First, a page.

We can feel pretty cozy during New Mexico winters these days, but decades ago? Things were a little rougher for our parents and grandparents when central heating hadn’t even been imagined and paved roads in small towns were rare. During the Great Depression and World War II, anthropologist and photographer John Collier Jr. documented daily life for the Farm Security Administration (a New Deal program) and later the Office of War Information.

The photos created during this time period are best known for showcasing the hardships farmers endured at the time but also for giving us a peek at the lives our parents and grandparents led. Here’s a look at the winter in New Mexico he, and other FSA photographers, captured during those rough years. Some of the worst winters in New Mexico are long behind us… but at least there are photos!

What an interesting project these photographers captured. A story not only about New Mexico winters but about how life was for generations past. What are some of your memories of winters in New Mexico? How were those days different from today?

Our parents and grandparents lived through some pretty treacherous winters, so their stories about walking uphill in the snow both ways aren’t too far from the truth. Read about more winter towns in New Mexico and some of the most horrific winter storms in New Mexico’s history.

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Worst Winters in New Mexico

What counts as record snowfall in New Mexico?  

New Mexico is more desert and plains than anything else, though it does have mountainous areas that get snow on the regular. However, from time to time, something totally crazy happens, and states like New Mexico end up with record-setting amounts of snow on their hands. For example, in 1973, the city of Alburquerque received a jaw-dropping 34.3 inches on December 31st. This was nearly unheard of, and to this day, nothing quite like it has happened since. However, history can do one better: in 1918 (interestingly, also on December 31st), the town of Clayton, New Mexico received an unreal 54.5 inches of snowfall – and those each happened in just one day. The two-day record snowfalls include Clayton, again, which received 24 inches of snow in 48 hours. Seems like if you’re into the occasional record snowfall, Clayton is the place to be!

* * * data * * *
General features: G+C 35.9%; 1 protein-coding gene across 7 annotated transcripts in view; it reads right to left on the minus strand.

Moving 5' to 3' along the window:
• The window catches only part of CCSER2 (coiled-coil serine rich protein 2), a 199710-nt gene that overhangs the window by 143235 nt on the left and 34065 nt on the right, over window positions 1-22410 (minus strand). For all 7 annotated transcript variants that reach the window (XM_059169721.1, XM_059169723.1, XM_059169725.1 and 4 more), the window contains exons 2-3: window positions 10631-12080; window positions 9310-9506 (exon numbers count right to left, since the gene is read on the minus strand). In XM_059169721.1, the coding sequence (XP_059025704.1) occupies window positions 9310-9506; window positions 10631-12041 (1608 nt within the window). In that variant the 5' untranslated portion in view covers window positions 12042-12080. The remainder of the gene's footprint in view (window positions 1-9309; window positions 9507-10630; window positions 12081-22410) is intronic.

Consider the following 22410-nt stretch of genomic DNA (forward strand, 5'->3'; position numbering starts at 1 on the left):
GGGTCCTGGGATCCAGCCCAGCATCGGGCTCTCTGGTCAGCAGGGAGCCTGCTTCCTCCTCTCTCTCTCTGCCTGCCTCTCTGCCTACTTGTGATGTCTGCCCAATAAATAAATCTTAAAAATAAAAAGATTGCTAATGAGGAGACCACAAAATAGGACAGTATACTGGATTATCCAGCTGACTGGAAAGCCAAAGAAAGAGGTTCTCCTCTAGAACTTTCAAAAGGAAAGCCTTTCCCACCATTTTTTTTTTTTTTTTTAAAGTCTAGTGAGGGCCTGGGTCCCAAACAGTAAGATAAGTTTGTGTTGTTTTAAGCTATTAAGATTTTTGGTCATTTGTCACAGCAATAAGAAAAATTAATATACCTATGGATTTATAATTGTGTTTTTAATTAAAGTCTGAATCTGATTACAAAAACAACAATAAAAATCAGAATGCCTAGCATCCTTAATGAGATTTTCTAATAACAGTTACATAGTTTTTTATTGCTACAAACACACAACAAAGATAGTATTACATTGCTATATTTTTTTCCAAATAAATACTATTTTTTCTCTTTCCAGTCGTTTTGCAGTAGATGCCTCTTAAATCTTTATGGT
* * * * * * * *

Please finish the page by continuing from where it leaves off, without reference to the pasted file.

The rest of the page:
Where are some of the best places to spend winter in New Mexico?  

New Mexico may not be known for its crazy amounts of snow (unless it’s 1973, anyway), but that doesn’t mean it isn’t a wonderful place to explore during the winter! Some of our favorite destinations to enjoy winter in New Mexico include Sandia Peak, which usually receives enough of the white stuff for skiing. It’s home to some amazing views, too, so it’s a must-do! You can go ice fishing on Lake Maloya (or Lake Alice), go skiing or on a pleasant sleigh ride in Angel Fire, or rent a cozy cabin pretty much anywhere in the state (but it’s best if you go to the mountains for a white winter)! You can also kill some time on a chilly day at any of New Mexico’s lovely, cozy hot springs. For more ideas about what to do during winter in New Mexico, check this article out 

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